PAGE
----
Workers in some of the most up-to-date warehouses don futuristic exoskeletons to enable them to handle weights that are far heavier than their own bodies while autonomous drones fly overhead and assess the stock.
These automation technologies have the potential to bring enormous benefits, including improvements in operational efficiency and accuracy, as well as increased levels of safety.
Yet, the employment of exoskeletons and even the more conventional robots are not nearly as popular as one might think. This is part of a larger problem with the lack of technology adoption by logistics businesses.
According to a recent survey conducted by JLL, only six out of ten logistics occupiers in Asia Pacific have implemented some type of automation solutions like as automated guided vehicles (AGVs) and telescopic conveyors.
According to Peter Guevarra, Director of Research Consulting for Asia Pacific at JLL, most occupants listed the high initial capital expenditure (CapEx) as the biggest impediment; nevertheless, the extended payback time is also an evident challenge in the process of decision-making.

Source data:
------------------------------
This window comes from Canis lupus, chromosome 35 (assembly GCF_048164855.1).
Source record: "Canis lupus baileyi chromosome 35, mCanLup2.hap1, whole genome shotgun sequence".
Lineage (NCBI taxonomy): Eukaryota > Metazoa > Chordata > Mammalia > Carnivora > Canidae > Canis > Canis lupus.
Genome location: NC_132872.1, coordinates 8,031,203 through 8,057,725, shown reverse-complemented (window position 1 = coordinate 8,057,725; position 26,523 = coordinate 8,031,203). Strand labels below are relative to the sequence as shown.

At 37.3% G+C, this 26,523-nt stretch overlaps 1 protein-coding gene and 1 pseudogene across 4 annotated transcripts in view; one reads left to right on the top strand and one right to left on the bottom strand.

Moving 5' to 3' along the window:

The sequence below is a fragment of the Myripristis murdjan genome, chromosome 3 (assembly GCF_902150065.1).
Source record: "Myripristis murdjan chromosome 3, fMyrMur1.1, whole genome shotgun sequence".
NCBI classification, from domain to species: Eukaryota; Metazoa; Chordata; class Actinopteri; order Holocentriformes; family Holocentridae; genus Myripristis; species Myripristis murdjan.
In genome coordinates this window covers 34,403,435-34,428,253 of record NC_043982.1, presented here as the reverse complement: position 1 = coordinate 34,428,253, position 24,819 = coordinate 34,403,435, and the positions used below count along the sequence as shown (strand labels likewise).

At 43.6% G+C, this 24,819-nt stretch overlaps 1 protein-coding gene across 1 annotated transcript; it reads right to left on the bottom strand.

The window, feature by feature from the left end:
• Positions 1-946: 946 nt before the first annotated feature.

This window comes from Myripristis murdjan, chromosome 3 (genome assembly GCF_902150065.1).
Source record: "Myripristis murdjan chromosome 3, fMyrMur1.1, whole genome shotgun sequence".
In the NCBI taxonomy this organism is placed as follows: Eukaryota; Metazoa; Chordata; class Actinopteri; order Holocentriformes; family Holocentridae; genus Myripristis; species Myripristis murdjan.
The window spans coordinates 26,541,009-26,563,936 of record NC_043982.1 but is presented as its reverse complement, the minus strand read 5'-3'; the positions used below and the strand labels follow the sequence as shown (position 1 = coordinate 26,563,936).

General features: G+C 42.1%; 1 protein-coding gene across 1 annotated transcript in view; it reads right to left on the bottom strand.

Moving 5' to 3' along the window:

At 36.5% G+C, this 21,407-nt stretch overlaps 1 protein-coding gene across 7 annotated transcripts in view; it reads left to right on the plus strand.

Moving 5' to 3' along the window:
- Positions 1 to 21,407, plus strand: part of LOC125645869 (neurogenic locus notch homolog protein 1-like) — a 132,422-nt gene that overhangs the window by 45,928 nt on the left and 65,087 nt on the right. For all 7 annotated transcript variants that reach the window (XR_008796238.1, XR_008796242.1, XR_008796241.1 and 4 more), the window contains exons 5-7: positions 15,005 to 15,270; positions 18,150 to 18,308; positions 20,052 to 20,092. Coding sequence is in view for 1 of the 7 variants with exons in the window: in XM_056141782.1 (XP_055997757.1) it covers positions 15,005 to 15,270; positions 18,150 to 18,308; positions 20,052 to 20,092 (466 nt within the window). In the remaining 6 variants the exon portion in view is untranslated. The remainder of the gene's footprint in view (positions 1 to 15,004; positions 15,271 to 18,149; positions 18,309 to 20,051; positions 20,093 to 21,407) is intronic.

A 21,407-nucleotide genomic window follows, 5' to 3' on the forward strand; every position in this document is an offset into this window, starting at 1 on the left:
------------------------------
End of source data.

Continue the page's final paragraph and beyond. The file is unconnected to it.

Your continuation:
According to Guevarra, “the usual lease period for logistics facilities in the region is often between three and five years,” which makes it too short to recuperate the initial capital expenditure on many innovative solutions.
Consider third-party logistics providers, sometimes known as 3PLs, that have several tenants on short-term contracts. According to Michael Ignatiadis, Head of Supply Chain and Logistics Solutions, Asia Pacific, JLL, “3PLs have little incentive to invest in technology within a logistics facility when their tenant isn’t willing to co-fund the investment or to commit on a long-term lease.” This is one of the reasons why “3PLs have little incentive to invest in technology within a logistics facility.”